Radio news is a combination of sound, speed and story. The best reports, be they live or recorded, take the listener to the scene where the news is made and tell a story, using the words of the reporter on scene, the sound of the news or the words of a newsmaker.
Network radio reporters, major-market reporters or small-market broadcasters have a tool kit they rely on to make those stories come alive for the listener.
Eben Brown’s voice is familiar to Fox News Radio listeners. Brown is a national correspondent based in Miami. One would expect him to be able to send a report from wherever his assignment takes him.
“I’m responsible for transporting and operating my own gear. Going live from anywhere is something I’ve often considered my big strength as a radio reporter. One of my recurring nightmares is being sent into the field and not being able to send line-quality audio back to the home base.
“Going live over telephone quality audio, to me, feels like a fail — even when it truly is the only option. With more people listening to our product via digital means or even with so many news/talk stations migrating to FM, the sound of a POTS line can be jarring. So, when I’m on my own in the field, I carry with me multiple options for getting high-quality audio, live, back to New York. But it’s not just my mic I want live. I want to be able to play my own recorded sound.”
Brown rolls with a Comrex Access NX, which allows for connections through Ethernet or multiple cellular paths, and with a second input, allows him to insert actuality with his voice. He also files a copy of his live reports in case the line back to the New York studios drops.
“Nothing is ever 100% foolproof, so filing a backup is always smart.”
He’ll use workarounds like Zoom or Skype or the smartphone if necessary, but those options won’t let him insert actuality. Recording that actuality has become easier, with iOS-based apps like TwistedWave for short recordings. Brown uses TwistedWave, but breaks out a digital audio recorder for longer news conferences.
“I’d worry too much that a smartphone battery could die if made to record 30 minutes of conference.” His choice for microphones: A Shure SM58 and Electro-Voice RE50.
Though smartphone microphones sound good, there’s another reason Brown likes the stick microphone: “Walking up to total strangers can be daunting for both parties. I find that having a stick mic with a flag — and a famous network logo — is a way of presenting my bona fides.”
“If I say I’m a network reporter, and I try to record them only by holding up a smartphone near their face, they tend to doubt my sincerity or professionalism.”
Production in the field for Brown is handled by a MacBook pro running Adobe Audition.
“Being Apple-dependent means I can record something on my iPhone and airdrop the file to my MacBook Pro. I can lay my own tracks into the MacBook via an IK Multimedia iRig-connected mic. I can edit in Audition and can send finished products back to New York via several file transferring methods that are commercially available and not specific to the industry.”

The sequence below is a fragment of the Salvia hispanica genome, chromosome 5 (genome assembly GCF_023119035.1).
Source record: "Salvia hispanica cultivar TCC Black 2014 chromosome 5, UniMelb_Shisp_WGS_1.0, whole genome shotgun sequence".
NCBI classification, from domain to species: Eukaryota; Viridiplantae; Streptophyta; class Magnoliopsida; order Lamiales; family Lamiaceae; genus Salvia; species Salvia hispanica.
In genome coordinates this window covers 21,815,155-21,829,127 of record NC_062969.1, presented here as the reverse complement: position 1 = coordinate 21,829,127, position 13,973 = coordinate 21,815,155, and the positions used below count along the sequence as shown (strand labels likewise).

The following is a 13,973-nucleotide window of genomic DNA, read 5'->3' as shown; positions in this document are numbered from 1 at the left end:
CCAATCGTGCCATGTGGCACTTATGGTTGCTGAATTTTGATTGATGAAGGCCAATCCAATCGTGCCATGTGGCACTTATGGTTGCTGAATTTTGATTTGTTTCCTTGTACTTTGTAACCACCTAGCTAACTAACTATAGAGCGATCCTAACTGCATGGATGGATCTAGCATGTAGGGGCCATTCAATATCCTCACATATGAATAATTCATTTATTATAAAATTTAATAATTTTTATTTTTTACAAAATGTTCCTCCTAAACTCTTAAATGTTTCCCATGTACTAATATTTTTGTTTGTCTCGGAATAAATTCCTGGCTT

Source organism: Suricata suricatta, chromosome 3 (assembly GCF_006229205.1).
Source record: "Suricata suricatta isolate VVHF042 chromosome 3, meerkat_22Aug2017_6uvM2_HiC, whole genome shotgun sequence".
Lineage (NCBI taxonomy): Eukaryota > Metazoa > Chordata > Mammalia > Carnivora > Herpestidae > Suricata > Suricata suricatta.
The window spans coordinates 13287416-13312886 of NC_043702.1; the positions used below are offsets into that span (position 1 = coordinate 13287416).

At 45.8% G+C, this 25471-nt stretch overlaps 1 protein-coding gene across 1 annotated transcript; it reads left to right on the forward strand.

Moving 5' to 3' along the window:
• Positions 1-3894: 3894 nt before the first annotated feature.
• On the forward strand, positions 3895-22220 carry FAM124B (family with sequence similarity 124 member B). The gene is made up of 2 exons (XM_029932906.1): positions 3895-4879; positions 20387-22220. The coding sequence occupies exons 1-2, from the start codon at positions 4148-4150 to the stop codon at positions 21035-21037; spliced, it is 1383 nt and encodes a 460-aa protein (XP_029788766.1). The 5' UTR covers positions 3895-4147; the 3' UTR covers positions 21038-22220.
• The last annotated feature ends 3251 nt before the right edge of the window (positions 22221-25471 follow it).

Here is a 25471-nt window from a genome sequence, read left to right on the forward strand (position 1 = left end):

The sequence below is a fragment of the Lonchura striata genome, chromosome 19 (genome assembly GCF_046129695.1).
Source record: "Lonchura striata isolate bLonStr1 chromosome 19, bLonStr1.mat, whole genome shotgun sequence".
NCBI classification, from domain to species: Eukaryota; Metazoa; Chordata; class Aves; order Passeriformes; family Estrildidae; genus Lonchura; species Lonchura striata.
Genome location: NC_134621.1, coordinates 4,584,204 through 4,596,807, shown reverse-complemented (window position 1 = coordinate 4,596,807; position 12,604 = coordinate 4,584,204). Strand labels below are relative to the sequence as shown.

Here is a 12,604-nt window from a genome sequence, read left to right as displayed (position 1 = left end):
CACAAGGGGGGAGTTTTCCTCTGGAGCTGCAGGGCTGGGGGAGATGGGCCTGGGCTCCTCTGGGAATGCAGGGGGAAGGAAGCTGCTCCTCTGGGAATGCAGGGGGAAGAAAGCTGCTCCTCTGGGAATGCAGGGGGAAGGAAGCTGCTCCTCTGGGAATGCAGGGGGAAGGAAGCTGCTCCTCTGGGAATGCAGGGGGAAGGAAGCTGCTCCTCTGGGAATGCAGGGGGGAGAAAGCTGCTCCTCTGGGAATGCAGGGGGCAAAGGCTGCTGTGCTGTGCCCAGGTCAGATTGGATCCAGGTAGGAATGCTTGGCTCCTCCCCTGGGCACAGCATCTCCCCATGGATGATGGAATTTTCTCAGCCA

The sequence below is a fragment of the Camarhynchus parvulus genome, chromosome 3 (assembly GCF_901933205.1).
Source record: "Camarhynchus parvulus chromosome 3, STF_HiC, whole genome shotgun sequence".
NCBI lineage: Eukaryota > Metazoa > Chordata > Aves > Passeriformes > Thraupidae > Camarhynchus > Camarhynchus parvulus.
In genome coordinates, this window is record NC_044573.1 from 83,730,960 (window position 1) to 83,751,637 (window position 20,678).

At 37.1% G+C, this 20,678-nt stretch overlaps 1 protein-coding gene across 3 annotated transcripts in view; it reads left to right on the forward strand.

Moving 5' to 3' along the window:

He can also use the iPhone to do all of that, using an app called Ferrite, which is a multitrack editor that allows him to record and mix narration, natural sound and newsmaker actuality, and send the finished product back to New York.
John Sylvester, vice president of Fox News Radio, says “FNR reporters like Brown have been given remote access to Adobe Audition, Amazon Workspace, Slack, Zoom, iNews for writing and editorial newsgathering, and VPN access to our ENCO automated audio systems. In addition, we have provided various other tools and software applications.”
“Whatever Is Most Practical”
Michelle Wright reports for Atlanta’s WSB Radio, heard on 95.5 FM and 750 AM.
“In my bag, I’ve got a laptop equipped with Adobe Audition for editing, a microphone, Zoom recorder, headset and a box that connect to the phone to do live remotes, a wireless hotspot and various charging cables for all the above-mentioned electronics. And of course, my phone.
“I also still have the old-school pen and reporter’s notebook to jot down notes as well.” Back in the newsroom at Peachtree Street, NewsBoss software and email are used to process reports.
Six thousand five hundred miles away, Joey Cummings is the operations manager for KKHJ(FM) Radio in American Samoa.
“We have three full-time news people. Of course, in a small market, everyone is responsible for gathering news. As such, we’re all using whatever is most practical and comfortable in the field.
“If we’re trying to capture a speaker at a conference or meeting, we can’t always get a full-size microphone in place. In this case, we’ll use a small Sony or Olympus field recorder and sneak it onto the table or lectern,” he said.
“Otherwise, I like the wireless Samson HXD1 wireless mic. This connects to a small USB receiver. I typically connect this to my iPhone or iPad using the Apple USB to Lightning adapter. For recording and editing in the field, I am quite fond of the TwistedWave Editor app. Best $10 I ever spent on the app store. Dropbox gets files from A to B.”
Radio World is interested in sharing with readers how other stations and organizations have outfitted their news kits to assure redundancy, efficiency and versatility. Email us at [email protected] to tell us what tools you use to gather, edit and send news audio. And don’t forget to include a photo of yourself using your gear.
Paul Kaminski, CBT, has been a contributor to RW since 1997. He has reported for CBS News Radio, the Associated Press, BBC World Service, CBC Radio and American Forces Radio. Twitter: msrpk_com.